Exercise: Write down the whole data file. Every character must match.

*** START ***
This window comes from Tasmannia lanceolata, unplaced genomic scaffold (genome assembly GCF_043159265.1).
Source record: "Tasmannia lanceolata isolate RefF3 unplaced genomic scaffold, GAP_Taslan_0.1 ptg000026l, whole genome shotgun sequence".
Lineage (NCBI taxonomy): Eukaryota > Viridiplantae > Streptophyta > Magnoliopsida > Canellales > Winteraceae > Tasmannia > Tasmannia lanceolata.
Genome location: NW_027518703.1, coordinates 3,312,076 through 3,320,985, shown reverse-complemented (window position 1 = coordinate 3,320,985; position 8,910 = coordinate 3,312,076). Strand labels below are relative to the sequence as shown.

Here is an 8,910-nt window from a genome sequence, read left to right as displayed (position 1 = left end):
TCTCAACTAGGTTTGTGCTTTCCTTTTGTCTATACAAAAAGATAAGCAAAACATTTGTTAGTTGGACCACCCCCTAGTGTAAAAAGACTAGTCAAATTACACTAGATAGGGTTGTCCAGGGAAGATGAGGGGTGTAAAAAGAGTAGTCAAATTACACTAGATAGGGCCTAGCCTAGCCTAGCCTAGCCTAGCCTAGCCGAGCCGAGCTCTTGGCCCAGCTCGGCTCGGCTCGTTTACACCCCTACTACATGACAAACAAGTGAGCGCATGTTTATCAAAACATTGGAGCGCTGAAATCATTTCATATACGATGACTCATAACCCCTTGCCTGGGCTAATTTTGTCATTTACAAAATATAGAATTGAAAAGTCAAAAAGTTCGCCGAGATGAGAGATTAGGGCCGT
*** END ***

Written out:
This window comes from Tasmannia lanceolata, unplaced genomic scaffold (genome assembly GCF_043159265.1).
Source record: "Tasmannia lanceolata isolate RefF3 unplaced genomic scaffold, GAP_Taslan_0.1 ptg000026l, whole genome shotgun sequence".
Lineage (NCBI taxonomy): Eukaryota > Viridiplantae > Streptophyta > Magnoliopsida > Canellales > Winteraceae > Tasmannia > Tasmannia lanceolata.
Genome location: NW_027518703.1, coordinates 3,312,076 through 3,320,985, shown reverse-complemented (window position 1 = coordinate 3,320,985; position 8,910 = coordinate 3,312,076). Strand labels below are relative to the sequence as shown.

Here is an 8,910-nt window from a genome sequence, read left to right as displayed (position 1 = left end):
TCTCAACTAGGTTTGTGCTTTCCTTTTGTCTATACAAAAAGATAAGCAAAACATTTGTTAGTTGGACCACCCCCTAGTGTAAAAAGACTAGTCAAATTACACTAGATAGGGTTGTCCAGGGAAGATGAGGGGTGTAAAAAGAGTAGTCAAATTACACTAGATAGGGCCTAGCCTAGCCTAGCCTAGCCTAGCCTAGCCGAGCCGAGCTCTTGGCCCAGCTCGGCTCGGCTCGTTTACACCCCTACTACATGACAAACAAGTGAGCGCATGTTTATCAAAACATTGGAGCGCTGAAATCATTTCATATACGATGACTCATAACCCCTTGCCTGGGCTAATTTTGTCATTTACAAAATATAGAATTGAAAAGTCAAAAAGTTCGCCGAGATGAGAGATTAGGGCCGT